Fort Nelson First Nation’s Tu De-Kah Geothermal energy project

Fort Nelson First Nation’s Tu De-Kah Geothermal energy project

Fort Nelson First Nation’s Tu De-Kah Geothermal energy project

By Katherine Maas

On April 5, 2024, Andrea Warren and Taylor Behn-Tsakoza delivered a one-hour Lunch & Learn presentation for WE-CAN describing the Fort Nelson First Nation’s Tu De-Kah Geothermal energy project. (You can view a video recording of the full presentation here.) Andrea is Tu De-Kah Geothermal’s media and communication specialist, and Taylor is its community liaison coordinator. Together with Training and Employment Coordinator Cyndi Bonn, they form the Tu Deh-Kah Team.

The Tu De-Kah Geothermal project is located in Fort Nelson, in northeast British Columbia. We typically hear of geothermal energy being used for district heating for homes and other buildings, because this is how it has been used in Canada historically, but the Tu Deh-Kah project will be using it to produce electricity. When completed, in late 2027 or early 2028, the project will provide electric power to the Fort Nelson area, which is not currently connected to the BC Hydro integrated grid.

At present, the community is largely dependent upon the North River Mid Stream Gas Plant for its electric power. The gas plant is also one of the biggest CO2 emitters in the province, so when the geothermal project goes live, it will eliminate a lot of greenhouse gas emissions.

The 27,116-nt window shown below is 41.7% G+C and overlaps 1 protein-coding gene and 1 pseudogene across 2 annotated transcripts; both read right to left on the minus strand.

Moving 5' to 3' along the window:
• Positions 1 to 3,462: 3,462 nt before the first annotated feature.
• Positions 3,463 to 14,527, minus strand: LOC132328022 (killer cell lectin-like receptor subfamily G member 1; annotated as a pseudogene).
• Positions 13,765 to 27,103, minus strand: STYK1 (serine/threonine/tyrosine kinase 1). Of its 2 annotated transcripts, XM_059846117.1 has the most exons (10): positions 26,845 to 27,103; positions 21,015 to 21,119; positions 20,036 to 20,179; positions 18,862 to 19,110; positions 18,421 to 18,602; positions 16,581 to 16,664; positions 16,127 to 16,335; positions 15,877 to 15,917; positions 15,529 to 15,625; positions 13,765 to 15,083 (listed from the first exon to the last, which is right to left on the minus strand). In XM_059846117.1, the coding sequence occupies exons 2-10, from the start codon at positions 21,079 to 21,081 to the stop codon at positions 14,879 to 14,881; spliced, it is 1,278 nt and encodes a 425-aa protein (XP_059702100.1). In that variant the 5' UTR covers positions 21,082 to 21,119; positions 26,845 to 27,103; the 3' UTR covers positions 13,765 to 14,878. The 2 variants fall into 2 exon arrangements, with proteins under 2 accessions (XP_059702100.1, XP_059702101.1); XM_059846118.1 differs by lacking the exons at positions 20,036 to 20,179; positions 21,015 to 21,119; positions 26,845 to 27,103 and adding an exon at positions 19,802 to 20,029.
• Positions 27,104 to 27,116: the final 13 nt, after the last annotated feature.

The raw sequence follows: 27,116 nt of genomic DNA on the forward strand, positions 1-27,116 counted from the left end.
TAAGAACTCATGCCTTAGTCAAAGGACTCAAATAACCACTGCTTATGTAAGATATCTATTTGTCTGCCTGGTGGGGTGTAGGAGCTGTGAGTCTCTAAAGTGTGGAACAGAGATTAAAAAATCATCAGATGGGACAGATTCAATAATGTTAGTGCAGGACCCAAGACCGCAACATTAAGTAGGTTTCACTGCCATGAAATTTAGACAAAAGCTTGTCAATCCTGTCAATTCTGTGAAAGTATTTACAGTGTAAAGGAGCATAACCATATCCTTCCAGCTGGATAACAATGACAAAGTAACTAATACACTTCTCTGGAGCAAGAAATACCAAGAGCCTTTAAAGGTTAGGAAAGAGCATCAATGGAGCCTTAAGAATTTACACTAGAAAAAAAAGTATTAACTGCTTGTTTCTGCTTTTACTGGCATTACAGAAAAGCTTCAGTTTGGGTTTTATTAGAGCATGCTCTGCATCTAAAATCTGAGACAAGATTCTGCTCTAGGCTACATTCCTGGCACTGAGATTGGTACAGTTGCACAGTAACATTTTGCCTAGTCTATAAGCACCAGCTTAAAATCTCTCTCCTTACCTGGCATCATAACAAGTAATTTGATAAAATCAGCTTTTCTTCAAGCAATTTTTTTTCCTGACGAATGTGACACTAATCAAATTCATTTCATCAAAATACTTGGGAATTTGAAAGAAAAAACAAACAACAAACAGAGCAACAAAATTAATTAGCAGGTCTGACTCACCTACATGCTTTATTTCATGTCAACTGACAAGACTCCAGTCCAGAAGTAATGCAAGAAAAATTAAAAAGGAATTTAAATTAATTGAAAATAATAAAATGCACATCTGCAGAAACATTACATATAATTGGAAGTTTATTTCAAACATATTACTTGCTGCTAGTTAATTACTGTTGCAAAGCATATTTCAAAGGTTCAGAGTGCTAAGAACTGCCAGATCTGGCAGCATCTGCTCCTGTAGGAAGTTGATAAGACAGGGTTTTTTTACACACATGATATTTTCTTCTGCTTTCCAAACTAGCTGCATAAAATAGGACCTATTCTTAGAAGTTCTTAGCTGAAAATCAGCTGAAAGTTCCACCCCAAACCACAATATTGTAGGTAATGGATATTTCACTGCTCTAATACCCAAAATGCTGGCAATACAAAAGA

How geothermal energy works

Geothermal energy is extracted from hot magma lying miles below the earth’s surface. Most extraction occurs in areas near tectonic plate boundaries and requires access to water, as well as pathways or cracks in the subterranean rock that allow fluid to be brought to the surface. When such conditions are met, a well can be drilled, and steam is captured and used to drive the turbines that generate electricity. Geothermal energy is pollution free, and virtually limitless – the magma below the earth’s surface contains 50,000 times as much energy as all the fossil fuel energy in the world. In addition to being sustainable, geothermal is more reliable than wind or solar, which cannot be generated unless the wind is blowing or the sun is shining. Geothermal works all the time.

Geothermal energy is not well explored in Canada in part because drilling is very expensive. The Tu De-Kah Geothermal energy project is one of the first in the country to explore a commercial scale geothermal development. The project is located at the Clarke Lake natural gas field, where many gas wells were drilled in the late 1950s and early 1960s. While the natural gas in the wells has now been depleted, the data points on the well locations have been extremely useful in getting the geothermal project started quickly: it told them where to drill. In some cases it has also been possible to save the expense of drilling by using an existing well-head.